Cell Migration
Adhesion modulates cell morphology and migration within dense fibrous networks
Understanding cell migration in complex media is a challenging subject
Biology
Biochemistry
Physics
Mathematics
Computational science
multidisciplinary effort
Computational Modelling
Two different models for describing cell migration in fibres
Dissipative Particle Dynamics (DPD)
Phase-Field Model (PFM)
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Continuum model
Rigid Fibres
Cell described as a set of monomers
Flexible fibres
Complementary approaches
How the mechanical constraints imposed by the extracellular matrix (ECM) affect migration?
Parameters we varied
adhesiveness
density of fibres
and we measured
shape deformity
surface roughness
cell velocity
Pore cross section
Results
DPD
PFM
velocity x pore cross-section
comparing with experimental data
RT Medium
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RT GM6001
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experimental cells present more plasticity
enabling migration through smaller pores with higher velocity
MMP inhibitor GM6001 affects cell migration decreasing velocity
which brings the experimental results closer to ours
GM6001 suppresses the MMP enzyme family
for a long time MMP was only associated with ECM degradation and remodelling
but in recent years were found strong evidences of a broader action
MMP
migration
survival
adhesion
degradation
remodelling
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the velocity dependency as a function of the adhesiveness for PFM and DPD compared to in vitro experiments with fibronectin coating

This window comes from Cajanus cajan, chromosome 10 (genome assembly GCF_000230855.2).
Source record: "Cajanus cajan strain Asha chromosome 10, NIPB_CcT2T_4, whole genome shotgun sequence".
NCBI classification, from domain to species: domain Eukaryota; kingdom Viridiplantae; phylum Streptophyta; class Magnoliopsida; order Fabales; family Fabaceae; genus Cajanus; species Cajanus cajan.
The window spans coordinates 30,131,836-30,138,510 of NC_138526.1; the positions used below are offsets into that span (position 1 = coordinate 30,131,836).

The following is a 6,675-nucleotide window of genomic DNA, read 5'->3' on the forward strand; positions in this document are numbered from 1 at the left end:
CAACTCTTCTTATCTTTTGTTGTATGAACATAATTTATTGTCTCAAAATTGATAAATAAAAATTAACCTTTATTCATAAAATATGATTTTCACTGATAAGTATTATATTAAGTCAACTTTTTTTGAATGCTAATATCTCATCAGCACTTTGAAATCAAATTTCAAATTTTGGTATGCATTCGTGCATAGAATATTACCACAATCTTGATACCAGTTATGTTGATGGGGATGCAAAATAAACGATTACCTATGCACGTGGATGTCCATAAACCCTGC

we found a non-monotonic behaviour, similar to observed in vitro
a maximum in velocity indicates an optimal adhesion for migration
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this is related to an increase in cell deformity
we measured the roughness of the cell surface
it increases considerable for densities $\rho$ higher than 0.5 and adhesivity $eta$ higher than 0.9
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another measure of shape deformity is the radius of gyration $R_g$
it shows that the maximum in velocity is related to a maximum in cell deformation
what would happen with velocity as a function of pore cross-section if we increase adhesion?
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when we increase adhesivity from 0.0 to 0.5 our results for small pores become similar to the experimental data with MMP inhibitor
increasing even more adhesivity to 1.0 the model is able to reproduce the experimental results without the inhibitor
our hypothesis is that the inhibitor is affecting cell adhesion meaningfully
since our model reproduces the two experimental conditions by only varying adhesivity
being the effect observed in velocity due to a decrease in adhesion and not necessarily a consequence of suppressing ECM degradation
For more details, please read our preprint:
Further enquiries: mms@uc.pt
https://www.biorxiv.org/content/10.1101/838995v1
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